PEI Potato Exports to US Resume Effective Immediately

Table potato exports from Prince Edward Island to the United States will resume effective immediately.

The U.S. Department of Agriculture’s Animal and Plant Health Inspection Service (APHIS) modified its requirements for importing table potatoes from PEI on Friday.

The news comes after an announcement by the Canadian Food Inspection Agency last week that the agency would lift its ban on exporting PEI table potatoes or eating potatoes, but not seeds or processed potatoes, with conditions.

The Minister of Agriculture, Marie-Claude Bibeau, spoke with Main Street host Matt Rainnie on Friday afternoon, shortly after the news broke.

“It’s good news for our common table potatoes to see the open market for the mainland in the US,” Bibeau said.

“The potato industry is so important, it’s part of your identity… when we can see [potatoes] leaving the island and going to the US is going to be great.”

Island farmers have said an estimated 300 million pounds of potatoes would have to be destroyed this winter.

Friday’s announcement also means bags shipped to Puerto Rico will no longer have to be labeled, Bibeau said, and shipments will no longer be limited in size.

Alex Docherty of Skye View Farms and his father watch as a truck full of potatoes is dumped into a field to destroy it. Island farmers have said they expected to destroy an estimated 300 million pounds of potatoes this winter. (Submitted by Alex Docherty)

“Now we can ship these potatoes in containers or in bulk as well, so that’s good news for… the farmers on the island.”

Seed potato exports are still not expected to resume until 2023. Bibeau said the investigation is ongoing and Ottawa will continue to work with seed growers to see how they can be supported in the meantime.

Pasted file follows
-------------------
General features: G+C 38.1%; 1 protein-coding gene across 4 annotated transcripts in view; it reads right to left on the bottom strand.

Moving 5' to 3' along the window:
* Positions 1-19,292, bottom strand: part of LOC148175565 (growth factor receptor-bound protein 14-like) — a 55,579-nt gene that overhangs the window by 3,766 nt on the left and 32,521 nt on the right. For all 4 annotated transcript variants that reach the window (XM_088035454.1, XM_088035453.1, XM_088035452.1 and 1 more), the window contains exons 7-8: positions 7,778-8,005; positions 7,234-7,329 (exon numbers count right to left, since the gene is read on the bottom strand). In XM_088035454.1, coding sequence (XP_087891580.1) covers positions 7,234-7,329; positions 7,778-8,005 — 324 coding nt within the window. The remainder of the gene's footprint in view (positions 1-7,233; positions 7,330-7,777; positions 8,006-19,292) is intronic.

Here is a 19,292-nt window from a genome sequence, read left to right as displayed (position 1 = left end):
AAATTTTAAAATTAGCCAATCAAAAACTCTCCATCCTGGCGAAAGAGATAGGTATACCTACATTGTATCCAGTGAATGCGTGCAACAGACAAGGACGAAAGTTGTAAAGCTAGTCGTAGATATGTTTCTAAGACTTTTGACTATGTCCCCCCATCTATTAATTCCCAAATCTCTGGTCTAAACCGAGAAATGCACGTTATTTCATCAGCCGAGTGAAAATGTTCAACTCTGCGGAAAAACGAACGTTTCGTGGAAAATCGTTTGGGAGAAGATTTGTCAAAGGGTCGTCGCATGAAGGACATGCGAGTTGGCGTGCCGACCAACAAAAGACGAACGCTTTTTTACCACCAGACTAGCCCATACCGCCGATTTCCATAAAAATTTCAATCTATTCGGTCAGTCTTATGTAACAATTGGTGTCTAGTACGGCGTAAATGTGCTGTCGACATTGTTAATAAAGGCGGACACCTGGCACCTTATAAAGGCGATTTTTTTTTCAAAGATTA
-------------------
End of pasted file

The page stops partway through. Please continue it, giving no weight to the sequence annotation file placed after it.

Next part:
“It’s extremely difficult for seed growers, but let’s take the good news for today’s table growers,” he said.

“Seed potatoes are meant to be planted, so the risk to them is higher, that’s why we need to complete the investigation. We will continue to work closely, see how we can support them in terms of last year’s loss, and also see what opportunities may have and how we can support it…we will work together to find a clear path forward.”

Conditions for import

The CFIA said last week that the US would require PEI potatoes, as well as the seed potatoes used to produce them, “sourced from fields not known to be infested with potato wart or associated with known infestations.”

“It is extremely difficult for seed producers, but let’s take the good news for table cattle producers today,” says Minister of Agriculture and Agri-Food Marie-Claude Bibeau. (Justin Tang/The Canadian Press)

Other conditions state that PEI potatoes must be:

  • Washed and germinated.
  • Rated to meet US No. 1 standard.
  • Officially inspected by Canada’s National Plant Protection Organization and certified to meet USDA requirements.

Shipments of fresh potatoes to the United States and its territory of Puerto Rico, and eventually to the rest of Canada, were suspended following the discovery of potato wart in two fields on the island in October.

The CFIA stopped shipments of seed and table potatoes to the US in November, prompted by a US threat that it would act if Canada did not. Canadian officials worried that a US action would be more difficult to reverse.

Wart is a fungus that disfigures potatoes so they are unmarketable and reduces yields, but does not pose a health risk to humans.

We will believe it all and see it all when the loads start heading south and arrive at the border, at the destination where people are looking for them.— John Visser

John Visser, president of the PEI Potato Board, said farmers are relieved they can resume shipments to the U.S. He said orders are already starting to come in.

“I guess this just shows that the science worked all along,” he said.

“Hopefully there are no surprises. We will believe it all and see it all when the loads start going south and arrive at the border, at the destination where people are looking for them.”

The PEI Potato Board estimates that trade with the US would have been $120 million this season.

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